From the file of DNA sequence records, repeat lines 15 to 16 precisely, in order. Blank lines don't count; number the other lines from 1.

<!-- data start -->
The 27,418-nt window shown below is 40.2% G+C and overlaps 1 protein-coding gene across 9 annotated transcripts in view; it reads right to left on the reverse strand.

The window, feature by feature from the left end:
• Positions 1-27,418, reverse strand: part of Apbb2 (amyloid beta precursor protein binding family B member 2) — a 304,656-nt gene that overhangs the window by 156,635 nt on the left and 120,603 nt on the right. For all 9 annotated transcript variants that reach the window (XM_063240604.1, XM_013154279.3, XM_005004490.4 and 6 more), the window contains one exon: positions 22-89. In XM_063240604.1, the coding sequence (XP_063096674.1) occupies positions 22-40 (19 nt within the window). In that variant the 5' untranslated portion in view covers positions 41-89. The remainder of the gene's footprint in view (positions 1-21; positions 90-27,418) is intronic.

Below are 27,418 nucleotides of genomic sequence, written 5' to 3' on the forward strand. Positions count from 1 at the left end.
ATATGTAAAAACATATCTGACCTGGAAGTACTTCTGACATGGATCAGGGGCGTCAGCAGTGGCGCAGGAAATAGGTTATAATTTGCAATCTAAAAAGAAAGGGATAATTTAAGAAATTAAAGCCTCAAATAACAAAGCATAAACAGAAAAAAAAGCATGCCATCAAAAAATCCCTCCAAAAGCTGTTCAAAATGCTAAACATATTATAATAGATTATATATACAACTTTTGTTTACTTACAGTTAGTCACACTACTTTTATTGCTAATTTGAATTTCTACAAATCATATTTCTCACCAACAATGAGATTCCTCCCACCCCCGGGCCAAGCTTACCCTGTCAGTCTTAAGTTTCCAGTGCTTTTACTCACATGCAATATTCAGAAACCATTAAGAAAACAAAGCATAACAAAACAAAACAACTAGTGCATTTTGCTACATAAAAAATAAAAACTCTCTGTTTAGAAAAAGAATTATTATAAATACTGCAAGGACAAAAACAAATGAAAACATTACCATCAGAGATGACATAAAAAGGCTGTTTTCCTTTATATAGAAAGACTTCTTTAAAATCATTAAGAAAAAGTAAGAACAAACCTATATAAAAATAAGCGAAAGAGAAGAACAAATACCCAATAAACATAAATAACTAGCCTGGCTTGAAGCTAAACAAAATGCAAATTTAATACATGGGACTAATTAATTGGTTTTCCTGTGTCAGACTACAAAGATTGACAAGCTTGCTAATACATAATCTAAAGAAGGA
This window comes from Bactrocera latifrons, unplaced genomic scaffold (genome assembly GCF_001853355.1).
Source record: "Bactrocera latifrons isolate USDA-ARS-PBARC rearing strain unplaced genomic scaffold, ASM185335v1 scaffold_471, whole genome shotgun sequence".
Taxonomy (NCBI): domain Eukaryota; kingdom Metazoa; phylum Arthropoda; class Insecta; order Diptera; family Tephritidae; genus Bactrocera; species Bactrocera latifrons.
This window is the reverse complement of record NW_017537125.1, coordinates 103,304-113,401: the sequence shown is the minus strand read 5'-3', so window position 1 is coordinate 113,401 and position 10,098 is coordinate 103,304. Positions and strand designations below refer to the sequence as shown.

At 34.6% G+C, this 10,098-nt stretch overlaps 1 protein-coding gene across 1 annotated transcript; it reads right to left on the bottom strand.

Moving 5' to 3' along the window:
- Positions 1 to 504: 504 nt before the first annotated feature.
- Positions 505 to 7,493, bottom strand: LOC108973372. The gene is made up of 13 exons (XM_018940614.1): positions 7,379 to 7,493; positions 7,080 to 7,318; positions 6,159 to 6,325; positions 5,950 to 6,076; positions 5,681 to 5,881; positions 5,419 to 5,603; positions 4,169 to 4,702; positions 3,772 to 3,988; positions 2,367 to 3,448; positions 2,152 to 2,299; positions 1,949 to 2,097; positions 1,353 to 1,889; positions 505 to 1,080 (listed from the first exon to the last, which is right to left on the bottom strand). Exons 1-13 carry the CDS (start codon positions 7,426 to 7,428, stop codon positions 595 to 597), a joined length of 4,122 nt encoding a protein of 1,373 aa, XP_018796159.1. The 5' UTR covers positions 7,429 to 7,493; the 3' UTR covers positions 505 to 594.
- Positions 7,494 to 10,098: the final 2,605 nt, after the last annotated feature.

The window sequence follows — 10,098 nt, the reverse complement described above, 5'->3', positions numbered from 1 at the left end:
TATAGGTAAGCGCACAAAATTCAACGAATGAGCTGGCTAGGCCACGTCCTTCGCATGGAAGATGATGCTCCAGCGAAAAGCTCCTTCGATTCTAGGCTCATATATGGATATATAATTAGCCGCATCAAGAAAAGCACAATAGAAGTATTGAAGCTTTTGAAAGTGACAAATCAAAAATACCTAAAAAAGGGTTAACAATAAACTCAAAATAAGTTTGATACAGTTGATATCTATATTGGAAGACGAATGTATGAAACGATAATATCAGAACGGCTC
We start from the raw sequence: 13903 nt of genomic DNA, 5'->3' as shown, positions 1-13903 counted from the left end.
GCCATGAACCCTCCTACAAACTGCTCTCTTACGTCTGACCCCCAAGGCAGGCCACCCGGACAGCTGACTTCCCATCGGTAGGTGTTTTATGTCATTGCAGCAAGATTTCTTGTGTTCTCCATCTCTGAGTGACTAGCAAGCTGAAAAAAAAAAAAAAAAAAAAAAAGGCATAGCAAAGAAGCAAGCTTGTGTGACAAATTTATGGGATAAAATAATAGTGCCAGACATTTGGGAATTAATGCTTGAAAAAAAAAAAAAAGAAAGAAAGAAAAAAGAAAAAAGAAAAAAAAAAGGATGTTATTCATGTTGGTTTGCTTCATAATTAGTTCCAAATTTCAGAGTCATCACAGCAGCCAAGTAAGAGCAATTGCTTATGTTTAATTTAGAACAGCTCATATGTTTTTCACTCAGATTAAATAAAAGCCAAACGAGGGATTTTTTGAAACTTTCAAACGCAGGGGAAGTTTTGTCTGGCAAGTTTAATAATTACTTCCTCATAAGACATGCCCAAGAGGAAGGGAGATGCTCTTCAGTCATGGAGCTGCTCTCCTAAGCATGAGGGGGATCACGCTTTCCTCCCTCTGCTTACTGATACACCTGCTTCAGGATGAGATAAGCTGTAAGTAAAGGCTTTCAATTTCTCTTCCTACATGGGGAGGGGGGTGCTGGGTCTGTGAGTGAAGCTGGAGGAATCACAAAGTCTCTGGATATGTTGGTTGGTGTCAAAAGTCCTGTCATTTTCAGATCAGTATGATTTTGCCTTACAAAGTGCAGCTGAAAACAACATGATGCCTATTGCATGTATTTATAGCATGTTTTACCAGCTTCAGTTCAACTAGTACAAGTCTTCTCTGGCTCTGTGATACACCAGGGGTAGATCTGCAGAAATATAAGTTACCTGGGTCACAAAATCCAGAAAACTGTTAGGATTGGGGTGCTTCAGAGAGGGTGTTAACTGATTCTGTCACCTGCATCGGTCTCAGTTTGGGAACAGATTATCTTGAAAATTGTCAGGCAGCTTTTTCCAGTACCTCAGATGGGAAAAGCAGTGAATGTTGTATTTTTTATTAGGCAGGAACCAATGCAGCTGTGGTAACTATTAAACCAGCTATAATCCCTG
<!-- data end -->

The window sequence follows — 10,098 nt, the reverse complement described above, 5'->3', positions numbered from 1 at the left end:
TATAGGTAAGCGCACAAAATTCAACGAATGAGCTGGCTAGGCCACGTCCTTCGCATGGAAGATGATGCTCCAGCGAAAAGCTCCTTCGATTCTAGGCTCATATATGGATATATAATTAGCCGCATCAAGAAAAGCACAATAGAAGTATTGAAGCTTTTGAAAGTGACAAATCAAAAATACCTAAAAAAGGGTTAACAATAAACTCAAAATAAGTTTGATACAGTTGATATCTATATTGGAAGACGAATGTATGAAACGATAATATCAGAACGGCTC